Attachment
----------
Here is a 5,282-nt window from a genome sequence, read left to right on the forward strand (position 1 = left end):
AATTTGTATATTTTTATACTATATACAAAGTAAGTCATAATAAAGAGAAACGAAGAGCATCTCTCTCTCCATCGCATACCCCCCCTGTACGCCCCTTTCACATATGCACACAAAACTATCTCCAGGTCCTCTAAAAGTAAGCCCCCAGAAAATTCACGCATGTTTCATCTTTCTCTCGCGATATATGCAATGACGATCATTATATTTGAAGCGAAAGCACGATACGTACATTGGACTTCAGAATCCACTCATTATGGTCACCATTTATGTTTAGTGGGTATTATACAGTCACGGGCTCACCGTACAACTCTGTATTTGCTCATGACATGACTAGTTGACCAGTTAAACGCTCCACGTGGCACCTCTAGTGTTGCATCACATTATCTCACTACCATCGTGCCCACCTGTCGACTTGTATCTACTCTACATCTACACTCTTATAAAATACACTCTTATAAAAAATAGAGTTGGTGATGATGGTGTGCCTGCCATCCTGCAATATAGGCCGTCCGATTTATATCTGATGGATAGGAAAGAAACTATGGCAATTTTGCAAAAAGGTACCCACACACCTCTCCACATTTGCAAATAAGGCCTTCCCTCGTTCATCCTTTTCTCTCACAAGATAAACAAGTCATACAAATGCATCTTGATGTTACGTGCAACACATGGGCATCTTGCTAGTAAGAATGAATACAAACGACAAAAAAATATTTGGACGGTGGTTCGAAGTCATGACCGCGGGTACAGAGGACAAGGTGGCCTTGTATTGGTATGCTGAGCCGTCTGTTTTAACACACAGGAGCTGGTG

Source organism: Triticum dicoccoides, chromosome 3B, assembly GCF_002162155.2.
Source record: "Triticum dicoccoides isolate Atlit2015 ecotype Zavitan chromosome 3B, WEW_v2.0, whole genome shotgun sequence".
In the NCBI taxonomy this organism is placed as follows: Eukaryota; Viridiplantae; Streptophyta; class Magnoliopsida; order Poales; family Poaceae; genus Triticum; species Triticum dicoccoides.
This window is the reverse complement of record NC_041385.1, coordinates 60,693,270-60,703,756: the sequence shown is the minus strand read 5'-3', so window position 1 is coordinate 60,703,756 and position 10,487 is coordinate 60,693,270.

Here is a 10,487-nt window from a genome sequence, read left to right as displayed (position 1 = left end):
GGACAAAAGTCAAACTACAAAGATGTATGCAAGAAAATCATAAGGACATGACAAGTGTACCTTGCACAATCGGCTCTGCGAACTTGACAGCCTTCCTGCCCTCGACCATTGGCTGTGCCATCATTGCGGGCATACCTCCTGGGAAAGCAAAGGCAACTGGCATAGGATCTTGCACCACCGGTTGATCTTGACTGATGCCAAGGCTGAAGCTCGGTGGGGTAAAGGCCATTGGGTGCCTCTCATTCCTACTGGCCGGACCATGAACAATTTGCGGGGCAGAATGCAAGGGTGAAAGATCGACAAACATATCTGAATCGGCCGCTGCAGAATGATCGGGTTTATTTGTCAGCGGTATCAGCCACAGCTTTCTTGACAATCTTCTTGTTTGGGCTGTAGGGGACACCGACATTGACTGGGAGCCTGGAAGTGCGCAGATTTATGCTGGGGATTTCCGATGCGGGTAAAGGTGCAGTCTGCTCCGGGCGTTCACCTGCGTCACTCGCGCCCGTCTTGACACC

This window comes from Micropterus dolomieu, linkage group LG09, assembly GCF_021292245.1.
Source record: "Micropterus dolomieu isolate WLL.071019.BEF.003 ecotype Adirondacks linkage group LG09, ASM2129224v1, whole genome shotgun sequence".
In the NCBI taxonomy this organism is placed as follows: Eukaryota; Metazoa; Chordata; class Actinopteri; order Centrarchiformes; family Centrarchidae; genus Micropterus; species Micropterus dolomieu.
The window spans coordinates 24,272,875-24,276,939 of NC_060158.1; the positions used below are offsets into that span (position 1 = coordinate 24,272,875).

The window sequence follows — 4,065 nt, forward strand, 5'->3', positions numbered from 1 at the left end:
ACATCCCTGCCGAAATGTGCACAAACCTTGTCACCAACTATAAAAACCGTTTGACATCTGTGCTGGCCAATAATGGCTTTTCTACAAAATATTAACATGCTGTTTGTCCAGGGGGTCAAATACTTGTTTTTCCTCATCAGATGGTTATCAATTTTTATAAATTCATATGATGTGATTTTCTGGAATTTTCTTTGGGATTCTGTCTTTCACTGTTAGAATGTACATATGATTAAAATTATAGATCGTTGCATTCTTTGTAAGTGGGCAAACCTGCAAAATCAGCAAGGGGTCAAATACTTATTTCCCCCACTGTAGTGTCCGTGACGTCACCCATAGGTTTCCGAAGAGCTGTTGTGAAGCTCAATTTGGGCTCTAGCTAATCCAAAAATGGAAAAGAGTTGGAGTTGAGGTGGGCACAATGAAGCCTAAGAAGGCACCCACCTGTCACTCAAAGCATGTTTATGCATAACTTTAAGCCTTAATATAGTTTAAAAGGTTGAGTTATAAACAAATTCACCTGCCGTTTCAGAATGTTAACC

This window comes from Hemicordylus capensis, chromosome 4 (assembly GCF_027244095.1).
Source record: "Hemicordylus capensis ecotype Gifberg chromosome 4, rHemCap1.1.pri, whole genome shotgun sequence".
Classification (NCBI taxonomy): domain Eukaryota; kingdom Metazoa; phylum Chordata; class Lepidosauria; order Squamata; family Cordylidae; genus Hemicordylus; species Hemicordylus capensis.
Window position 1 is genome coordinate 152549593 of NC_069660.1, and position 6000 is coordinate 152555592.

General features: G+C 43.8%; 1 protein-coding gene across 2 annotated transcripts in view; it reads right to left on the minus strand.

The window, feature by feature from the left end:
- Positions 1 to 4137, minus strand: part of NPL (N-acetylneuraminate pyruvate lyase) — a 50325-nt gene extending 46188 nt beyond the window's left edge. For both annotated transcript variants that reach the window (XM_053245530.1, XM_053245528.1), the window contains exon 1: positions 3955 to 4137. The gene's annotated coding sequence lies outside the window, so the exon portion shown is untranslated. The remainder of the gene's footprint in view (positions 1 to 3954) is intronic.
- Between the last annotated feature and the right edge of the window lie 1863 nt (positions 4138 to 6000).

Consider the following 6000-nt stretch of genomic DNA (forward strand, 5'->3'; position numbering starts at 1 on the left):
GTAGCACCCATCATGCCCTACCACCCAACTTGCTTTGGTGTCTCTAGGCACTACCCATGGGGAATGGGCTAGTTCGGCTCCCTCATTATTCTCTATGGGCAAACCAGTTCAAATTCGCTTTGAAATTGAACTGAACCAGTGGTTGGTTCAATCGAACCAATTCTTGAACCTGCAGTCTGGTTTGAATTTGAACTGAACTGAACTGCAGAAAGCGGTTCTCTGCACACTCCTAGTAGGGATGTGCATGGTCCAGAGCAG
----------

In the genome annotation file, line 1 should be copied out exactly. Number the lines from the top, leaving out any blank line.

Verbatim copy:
Here is a 5,282-nt window from a genome sequence, read left to right on the forward strand (position 1 = left end):